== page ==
One week after the government’s VAT reduction, we examine the effect it has had on the UK broadband market.
Sky and its subsidiary UK Online announcement that it will definitely not be cutting their prices means that they, along with Virgin Media and O2, are now the sole major UK internet providers to fail to pass on the benefit of the recent VAT reduction to their customers.
UK Online confirmed it will not be passing on the 2.5 per cent cut in an e-mail to its customer base of around 30,000 people. The punitive administrative costs of implementing the change to its tariffs were given as the principal reason for the decision. The e-mail read: “Passing on the VAT reduction would create a lot of administrative work, overhauling customer billing processes, and amending direct debits and payment instructions. We've taken the decision to leave subscriptions at the current rate.” A spokesperson for the company also hinted that implementing changes would actually disadvantage its customers. “The financial saving each customer would have received - equating to approximately 32p a month - is far outweighed by the disruption these changes would cause,” she told the Guardian. The move followed UK Online’s parent company Sky announcing that it will also be retaining its current set of tariffs despite the cut. This decision comes after it recently simplified its pricing plans. Meanwhile, Virgin Media, Orange and O2 are expected to introduce a cut in line with their rivals but could not confirm their plans when a spokesperson was contacted earlier today, leaving their prices as it stands at pre-VAT reduction levels.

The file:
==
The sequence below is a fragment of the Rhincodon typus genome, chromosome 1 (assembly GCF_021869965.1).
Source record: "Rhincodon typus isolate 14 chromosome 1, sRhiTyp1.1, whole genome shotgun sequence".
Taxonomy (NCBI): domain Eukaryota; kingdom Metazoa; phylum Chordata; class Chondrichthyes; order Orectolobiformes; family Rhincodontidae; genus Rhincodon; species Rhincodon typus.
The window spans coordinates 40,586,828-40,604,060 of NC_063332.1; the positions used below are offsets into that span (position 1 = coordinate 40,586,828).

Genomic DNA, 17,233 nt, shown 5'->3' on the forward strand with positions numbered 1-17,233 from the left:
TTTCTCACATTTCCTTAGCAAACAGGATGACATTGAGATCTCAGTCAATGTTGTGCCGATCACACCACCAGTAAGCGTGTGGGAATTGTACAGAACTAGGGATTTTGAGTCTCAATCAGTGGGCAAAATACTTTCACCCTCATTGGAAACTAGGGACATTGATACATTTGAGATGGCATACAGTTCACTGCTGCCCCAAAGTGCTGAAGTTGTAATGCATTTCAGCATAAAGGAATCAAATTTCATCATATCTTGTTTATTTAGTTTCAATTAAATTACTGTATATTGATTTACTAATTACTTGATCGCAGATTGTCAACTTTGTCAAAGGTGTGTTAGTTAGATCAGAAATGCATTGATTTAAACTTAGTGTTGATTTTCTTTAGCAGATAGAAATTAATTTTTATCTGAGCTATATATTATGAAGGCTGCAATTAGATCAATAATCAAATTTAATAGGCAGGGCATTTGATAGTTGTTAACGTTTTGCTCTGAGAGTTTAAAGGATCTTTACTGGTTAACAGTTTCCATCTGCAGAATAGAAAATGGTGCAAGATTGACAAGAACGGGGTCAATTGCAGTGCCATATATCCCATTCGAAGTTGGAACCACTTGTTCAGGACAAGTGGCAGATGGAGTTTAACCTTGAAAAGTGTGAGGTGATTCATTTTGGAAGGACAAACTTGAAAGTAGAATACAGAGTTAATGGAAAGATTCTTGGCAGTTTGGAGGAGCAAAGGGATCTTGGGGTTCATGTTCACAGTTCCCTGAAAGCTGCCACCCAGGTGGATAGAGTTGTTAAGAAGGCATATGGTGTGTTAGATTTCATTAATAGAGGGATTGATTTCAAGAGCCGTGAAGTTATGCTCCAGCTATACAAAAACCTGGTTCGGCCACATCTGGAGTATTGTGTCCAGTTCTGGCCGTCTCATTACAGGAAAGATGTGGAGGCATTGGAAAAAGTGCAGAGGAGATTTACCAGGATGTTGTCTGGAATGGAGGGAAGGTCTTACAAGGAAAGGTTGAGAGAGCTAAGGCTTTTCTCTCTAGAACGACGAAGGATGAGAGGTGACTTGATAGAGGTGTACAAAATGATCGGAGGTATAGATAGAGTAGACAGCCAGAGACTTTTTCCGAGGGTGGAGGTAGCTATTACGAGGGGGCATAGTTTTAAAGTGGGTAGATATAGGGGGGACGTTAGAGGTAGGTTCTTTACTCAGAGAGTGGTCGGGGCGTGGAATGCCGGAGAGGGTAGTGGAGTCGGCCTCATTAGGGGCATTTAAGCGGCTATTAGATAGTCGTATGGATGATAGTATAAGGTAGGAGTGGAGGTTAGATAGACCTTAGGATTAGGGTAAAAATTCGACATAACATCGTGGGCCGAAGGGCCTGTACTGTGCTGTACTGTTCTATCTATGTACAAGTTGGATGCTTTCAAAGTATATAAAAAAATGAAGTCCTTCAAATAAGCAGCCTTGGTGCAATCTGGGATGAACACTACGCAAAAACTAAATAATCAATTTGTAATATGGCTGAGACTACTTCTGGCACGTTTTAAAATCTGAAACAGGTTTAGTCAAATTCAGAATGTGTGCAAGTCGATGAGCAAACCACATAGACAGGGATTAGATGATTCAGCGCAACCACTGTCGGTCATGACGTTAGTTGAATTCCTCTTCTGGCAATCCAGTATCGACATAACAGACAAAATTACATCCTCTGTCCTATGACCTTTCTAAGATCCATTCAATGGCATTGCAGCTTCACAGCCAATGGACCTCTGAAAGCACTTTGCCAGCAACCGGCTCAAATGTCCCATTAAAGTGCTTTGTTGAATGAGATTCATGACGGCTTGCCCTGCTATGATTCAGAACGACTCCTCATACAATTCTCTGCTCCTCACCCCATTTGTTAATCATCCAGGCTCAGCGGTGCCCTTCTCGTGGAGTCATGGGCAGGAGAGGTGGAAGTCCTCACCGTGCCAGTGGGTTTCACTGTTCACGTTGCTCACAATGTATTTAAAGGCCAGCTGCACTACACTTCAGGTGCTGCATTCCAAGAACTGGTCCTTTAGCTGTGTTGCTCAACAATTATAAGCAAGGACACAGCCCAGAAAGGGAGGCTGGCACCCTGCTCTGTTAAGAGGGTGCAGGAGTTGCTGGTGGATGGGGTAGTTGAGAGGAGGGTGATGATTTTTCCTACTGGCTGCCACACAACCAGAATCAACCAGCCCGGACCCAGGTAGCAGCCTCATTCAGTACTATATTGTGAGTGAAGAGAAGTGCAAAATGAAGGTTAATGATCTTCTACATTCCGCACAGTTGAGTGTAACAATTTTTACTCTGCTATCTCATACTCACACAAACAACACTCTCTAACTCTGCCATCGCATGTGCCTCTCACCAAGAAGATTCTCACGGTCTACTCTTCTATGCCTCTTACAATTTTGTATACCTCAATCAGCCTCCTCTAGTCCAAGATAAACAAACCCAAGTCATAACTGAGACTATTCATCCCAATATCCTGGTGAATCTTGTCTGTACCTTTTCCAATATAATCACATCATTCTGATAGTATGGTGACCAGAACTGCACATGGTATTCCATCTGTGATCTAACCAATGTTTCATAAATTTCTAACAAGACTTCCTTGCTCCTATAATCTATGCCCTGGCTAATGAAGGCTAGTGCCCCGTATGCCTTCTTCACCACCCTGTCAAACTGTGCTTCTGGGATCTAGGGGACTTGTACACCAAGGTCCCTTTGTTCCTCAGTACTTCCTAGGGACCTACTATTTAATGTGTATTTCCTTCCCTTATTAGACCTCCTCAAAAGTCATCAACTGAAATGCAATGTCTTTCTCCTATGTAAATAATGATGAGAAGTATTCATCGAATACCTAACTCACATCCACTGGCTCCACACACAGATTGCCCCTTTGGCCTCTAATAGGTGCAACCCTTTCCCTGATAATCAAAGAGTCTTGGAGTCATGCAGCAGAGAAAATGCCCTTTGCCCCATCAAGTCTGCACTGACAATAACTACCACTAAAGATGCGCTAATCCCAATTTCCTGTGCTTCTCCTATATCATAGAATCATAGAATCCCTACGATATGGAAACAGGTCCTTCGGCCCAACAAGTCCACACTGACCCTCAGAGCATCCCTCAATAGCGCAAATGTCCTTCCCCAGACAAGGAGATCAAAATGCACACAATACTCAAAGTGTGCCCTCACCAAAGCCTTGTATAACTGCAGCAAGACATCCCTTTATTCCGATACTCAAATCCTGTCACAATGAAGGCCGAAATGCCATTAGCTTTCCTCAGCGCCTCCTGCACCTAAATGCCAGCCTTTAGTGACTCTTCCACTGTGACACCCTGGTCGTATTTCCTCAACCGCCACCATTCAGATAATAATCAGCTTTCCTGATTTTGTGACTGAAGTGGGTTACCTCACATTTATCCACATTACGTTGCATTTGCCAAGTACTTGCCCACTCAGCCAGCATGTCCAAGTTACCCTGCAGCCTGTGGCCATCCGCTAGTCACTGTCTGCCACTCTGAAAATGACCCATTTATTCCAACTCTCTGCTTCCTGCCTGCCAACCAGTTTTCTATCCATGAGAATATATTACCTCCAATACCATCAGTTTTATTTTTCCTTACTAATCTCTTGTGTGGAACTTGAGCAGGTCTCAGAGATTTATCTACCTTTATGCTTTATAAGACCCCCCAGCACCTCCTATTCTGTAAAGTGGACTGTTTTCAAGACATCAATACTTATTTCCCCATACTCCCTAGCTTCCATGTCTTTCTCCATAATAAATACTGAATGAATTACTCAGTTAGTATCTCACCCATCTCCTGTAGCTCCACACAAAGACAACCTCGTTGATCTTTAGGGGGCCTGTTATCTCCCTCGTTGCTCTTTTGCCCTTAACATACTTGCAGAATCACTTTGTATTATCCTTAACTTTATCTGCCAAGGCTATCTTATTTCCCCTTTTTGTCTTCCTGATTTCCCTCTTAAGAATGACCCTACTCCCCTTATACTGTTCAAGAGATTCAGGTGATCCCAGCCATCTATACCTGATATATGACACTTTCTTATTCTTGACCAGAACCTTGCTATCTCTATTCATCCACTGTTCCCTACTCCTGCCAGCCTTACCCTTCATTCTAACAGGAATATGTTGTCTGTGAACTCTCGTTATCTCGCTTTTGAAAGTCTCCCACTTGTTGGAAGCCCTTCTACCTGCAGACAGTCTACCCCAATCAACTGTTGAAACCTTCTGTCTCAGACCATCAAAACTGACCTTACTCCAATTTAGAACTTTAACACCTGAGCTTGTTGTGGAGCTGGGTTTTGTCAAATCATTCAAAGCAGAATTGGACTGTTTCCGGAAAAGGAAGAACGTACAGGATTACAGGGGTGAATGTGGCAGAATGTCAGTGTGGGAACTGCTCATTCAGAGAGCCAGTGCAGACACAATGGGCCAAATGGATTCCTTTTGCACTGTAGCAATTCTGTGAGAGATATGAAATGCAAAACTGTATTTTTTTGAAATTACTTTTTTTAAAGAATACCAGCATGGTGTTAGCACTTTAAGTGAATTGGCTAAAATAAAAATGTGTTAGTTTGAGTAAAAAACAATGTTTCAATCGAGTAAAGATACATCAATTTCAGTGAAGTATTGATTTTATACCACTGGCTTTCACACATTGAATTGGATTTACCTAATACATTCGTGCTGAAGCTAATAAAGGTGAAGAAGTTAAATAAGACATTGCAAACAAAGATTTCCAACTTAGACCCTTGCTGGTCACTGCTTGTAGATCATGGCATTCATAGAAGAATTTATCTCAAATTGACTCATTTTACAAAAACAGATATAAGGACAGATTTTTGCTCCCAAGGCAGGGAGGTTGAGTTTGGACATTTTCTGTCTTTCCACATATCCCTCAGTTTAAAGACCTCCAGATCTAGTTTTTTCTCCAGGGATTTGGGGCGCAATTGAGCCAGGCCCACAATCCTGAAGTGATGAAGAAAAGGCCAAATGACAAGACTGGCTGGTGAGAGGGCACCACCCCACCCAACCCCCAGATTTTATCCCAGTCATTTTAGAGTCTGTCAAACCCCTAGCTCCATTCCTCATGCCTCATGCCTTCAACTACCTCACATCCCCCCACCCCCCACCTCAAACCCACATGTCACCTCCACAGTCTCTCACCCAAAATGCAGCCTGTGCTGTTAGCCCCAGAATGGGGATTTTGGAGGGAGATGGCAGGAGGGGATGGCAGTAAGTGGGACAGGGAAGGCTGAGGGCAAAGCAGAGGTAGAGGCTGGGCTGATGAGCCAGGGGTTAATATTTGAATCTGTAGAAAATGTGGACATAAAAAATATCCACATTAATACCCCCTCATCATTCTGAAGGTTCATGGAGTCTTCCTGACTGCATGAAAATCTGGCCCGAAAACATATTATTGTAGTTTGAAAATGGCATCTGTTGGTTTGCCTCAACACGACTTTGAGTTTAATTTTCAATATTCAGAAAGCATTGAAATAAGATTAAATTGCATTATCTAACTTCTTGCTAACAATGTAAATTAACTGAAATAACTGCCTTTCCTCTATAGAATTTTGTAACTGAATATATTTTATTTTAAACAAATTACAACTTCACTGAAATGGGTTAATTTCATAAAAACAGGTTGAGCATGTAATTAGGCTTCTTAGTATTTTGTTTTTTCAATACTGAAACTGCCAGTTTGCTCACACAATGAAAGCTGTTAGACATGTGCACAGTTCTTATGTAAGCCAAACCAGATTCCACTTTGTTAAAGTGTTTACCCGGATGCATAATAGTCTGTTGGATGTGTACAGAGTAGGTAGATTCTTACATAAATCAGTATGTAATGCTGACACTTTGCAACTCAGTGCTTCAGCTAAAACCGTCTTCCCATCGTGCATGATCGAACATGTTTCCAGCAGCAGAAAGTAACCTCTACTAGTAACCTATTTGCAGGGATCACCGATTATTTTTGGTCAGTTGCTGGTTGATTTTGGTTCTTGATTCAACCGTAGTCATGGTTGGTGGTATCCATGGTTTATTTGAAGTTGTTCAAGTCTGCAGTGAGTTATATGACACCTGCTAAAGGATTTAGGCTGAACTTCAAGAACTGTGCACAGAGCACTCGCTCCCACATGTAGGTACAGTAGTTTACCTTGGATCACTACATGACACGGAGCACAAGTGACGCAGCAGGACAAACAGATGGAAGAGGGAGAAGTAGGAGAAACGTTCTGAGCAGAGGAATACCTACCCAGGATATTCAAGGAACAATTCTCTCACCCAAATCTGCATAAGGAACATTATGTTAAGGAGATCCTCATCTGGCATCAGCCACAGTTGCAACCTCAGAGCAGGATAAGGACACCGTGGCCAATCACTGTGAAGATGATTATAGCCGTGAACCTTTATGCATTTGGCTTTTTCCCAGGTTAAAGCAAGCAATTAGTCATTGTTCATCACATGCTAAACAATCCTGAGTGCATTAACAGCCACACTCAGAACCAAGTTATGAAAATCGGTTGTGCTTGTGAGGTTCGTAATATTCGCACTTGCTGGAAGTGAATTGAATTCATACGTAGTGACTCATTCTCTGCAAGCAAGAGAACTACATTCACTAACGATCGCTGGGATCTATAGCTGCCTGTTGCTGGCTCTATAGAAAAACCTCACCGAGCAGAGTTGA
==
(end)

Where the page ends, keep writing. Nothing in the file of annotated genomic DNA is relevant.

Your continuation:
Upon the news of the VAT reduction last week however, a number of the major UK internet service providers acted quickly to pass on the cut – these are: Vodafone, Tiscali, BT and junior provider PlusNet. Be, meanwhile, cut prices above and beyond the reduction in an attempt to steal a march on its larger rivals.
Given how recent the tariff changes were enacted, the effect that they could have on individual ISPs’ customer bases is yet to be established. What can be said for certain, though, is that the announcements from SKY and UK Online have been given a frosty reception from consumers and public figures alike.
Mark Todd, the Labour MP for Derbyshire South, in particular questioned the notion that the move put the customers’ best interests first. He said: “What they don't say, of course, is that the company will trouser the difference.”